The vehicle height adjusting device having the construction as described heretofore is mounted on a vehicle with the bracket 2 being connected to the wheel axle and the upper end 3B of the piston rod 3 being connected to the body of the vehicle, thereby supporting the vehicle body. In supplying pressurized dry air from a source of pressurized air such as a compressor (not shown) into the air chamber 7 through the hole 3C and the passage 11 or exhausting the pressurized air from the air chamber 7 the height of the vehicle can be adjusted.

When the vehicle is at the high position as shown in the drawing, the leed switch 14A is near to the magnet 17 and generates a signal indicating that the vehicle height is high. The pressurized air in the air chamber 7 is exhausted through the passage 11 and the hole 3C thereby contracting the air chamber 7 and retracting the piston rod 3. The rod 13 displaces downward relative to the damper main body 1 and, when the leed switch 14B approaches the magnet 17 the lead switch 14B generates a signal indicating that the vehicle is at the medium height condition.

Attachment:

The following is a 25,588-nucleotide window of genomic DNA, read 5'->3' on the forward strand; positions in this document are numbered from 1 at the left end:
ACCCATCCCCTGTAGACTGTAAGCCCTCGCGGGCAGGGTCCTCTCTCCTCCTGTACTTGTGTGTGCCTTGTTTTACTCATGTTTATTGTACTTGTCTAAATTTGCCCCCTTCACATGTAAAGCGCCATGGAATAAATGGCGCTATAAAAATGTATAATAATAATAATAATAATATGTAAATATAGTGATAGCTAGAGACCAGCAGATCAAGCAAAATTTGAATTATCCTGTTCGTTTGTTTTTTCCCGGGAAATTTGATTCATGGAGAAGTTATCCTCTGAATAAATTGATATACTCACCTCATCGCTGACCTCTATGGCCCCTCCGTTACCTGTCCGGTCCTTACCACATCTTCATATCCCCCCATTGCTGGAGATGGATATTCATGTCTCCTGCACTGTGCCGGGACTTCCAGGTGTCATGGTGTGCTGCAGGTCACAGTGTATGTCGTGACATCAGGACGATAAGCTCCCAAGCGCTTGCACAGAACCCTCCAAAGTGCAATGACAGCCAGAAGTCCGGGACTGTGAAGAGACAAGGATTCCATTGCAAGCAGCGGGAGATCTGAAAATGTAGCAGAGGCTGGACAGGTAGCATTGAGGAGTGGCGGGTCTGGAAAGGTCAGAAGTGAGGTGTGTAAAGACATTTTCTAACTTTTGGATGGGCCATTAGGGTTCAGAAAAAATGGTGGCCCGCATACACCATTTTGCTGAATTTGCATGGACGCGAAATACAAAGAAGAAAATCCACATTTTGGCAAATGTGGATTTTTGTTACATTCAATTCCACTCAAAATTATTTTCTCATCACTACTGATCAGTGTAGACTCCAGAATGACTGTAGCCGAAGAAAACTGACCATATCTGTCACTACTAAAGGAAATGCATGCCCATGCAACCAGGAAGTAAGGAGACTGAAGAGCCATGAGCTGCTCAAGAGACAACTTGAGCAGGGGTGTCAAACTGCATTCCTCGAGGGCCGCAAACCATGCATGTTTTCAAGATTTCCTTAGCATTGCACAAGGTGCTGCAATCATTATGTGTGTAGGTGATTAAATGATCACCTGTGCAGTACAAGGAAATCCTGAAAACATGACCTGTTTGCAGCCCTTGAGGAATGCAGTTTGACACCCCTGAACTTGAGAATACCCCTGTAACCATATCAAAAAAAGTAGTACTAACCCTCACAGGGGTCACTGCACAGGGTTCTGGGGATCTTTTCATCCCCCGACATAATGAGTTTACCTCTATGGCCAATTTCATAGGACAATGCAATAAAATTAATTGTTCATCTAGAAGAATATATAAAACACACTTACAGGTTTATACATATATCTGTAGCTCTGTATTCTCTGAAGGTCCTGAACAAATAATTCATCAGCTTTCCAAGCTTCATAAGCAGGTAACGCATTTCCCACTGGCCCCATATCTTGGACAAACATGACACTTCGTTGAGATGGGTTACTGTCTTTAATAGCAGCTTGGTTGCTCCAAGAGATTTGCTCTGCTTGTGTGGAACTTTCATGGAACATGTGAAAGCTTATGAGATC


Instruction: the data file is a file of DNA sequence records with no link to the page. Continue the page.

However, there are shortcomings in aforesaid prior art device in that the magnet 17 is secured to the damper main body 1 through the bracket 16, and the switches 14A, 14B and 14C are secured to the shell 4 through the rod 13 extending vertically in the air chamber 7 so that the rod 13 extends vertically by a length corresponding to the stroke length of the hydraulic damper whereby the lower end 13B of the rod 13 may collide with the bottom portion 5B of the tubular member 5 when the piston rod 3 is extremely contracted. Thus, the length of the rod 13 is restricted which restricts the range of detection of the vehicle height. It is possible to mount the magnet 17 at a location higher than the upper end of the damper main body 1, but that may cause the collision between the magnet 17 and the shell 4. Further, in mounting the elongated rod 13 on the shell 4 it is necessary to avoid inclination or bending, otherwise, the transverse space or the distance between the magnet 17 and respective switches may be changed which is inexpedient to reliable height signals.